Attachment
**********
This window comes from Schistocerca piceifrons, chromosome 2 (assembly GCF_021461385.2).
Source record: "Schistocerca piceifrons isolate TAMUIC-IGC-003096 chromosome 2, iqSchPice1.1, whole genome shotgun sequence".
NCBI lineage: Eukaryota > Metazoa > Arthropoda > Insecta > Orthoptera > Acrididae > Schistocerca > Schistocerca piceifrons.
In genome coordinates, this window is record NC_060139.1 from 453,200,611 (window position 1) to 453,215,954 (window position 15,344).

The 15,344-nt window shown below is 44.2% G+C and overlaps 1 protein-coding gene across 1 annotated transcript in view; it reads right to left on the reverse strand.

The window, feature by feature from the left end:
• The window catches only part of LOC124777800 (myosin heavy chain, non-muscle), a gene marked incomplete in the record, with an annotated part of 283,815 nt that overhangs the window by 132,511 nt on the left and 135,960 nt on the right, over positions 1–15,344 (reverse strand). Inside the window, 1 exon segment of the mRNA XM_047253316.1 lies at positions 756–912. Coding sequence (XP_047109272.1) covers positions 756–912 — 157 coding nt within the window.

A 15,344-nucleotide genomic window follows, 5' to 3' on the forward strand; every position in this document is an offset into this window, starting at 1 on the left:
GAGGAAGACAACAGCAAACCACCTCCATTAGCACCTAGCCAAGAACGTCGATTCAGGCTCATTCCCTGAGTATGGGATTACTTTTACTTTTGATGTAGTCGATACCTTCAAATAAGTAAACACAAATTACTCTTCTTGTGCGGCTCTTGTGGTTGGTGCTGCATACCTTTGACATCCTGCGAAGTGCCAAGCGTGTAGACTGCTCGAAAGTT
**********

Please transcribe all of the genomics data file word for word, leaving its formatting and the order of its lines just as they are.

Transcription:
This window comes from Schistocerca piceifrons, chromosome 2 (assembly GCF_021461385.2).
Source record: "Schistocerca piceifrons isolate TAMUIC-IGC-003096 chromosome 2, iqSchPice1.1, whole genome shotgun sequence".
NCBI lineage: Eukaryota > Metazoa > Arthropoda > Insecta > Orthoptera > Acrididae > Schistocerca > Schistocerca piceifrons.
In genome coordinates, this window is record NC_060139.1 from 453,200,611 (window position 1) to 453,215,954 (window position 15,344).

The 15,344-nt window shown below is 44.2% G+C and overlaps 1 protein-coding gene across 1 annotated transcript in view; it reads right to left on the reverse strand.

The window, feature by feature from the left end:
• The window catches only part of LOC124777800 (myosin heavy chain, non-muscle), a gene marked incomplete in the record, with an annotated part of 283,815 nt that overhangs the window by 132,511 nt on the left and 135,960 nt on the right, over positions 1–15,344 (reverse strand). Inside the window, 1 exon segment of the mRNA XM_047253316.1 lies at positions 756–912. Coding sequence (XP_047109272.1) covers positions 756–912 — 157 coding nt within the window.

A 15,344-nucleotide genomic window follows, 5' to 3' on the forward strand; every position in this document is an offset into this window, starting at 1 on the left:
GAGGAAGACAACAGCAAACCACCTCCATTAGCACCTAGCCAAGAACGTCGATTCAGGCTCATTCCCTGAGTATGGGATTACTTTTACTTTTGATGTAGTCGATACCTTCAAATAAGTAAACACAAATTACTCTTCTTGTGCGGCTCTTGTGGTTGGTGCTGCATACCTTTGACATCCTGCGAAGTGCCAAGCGTGTAGACTGCTCGAAAGTT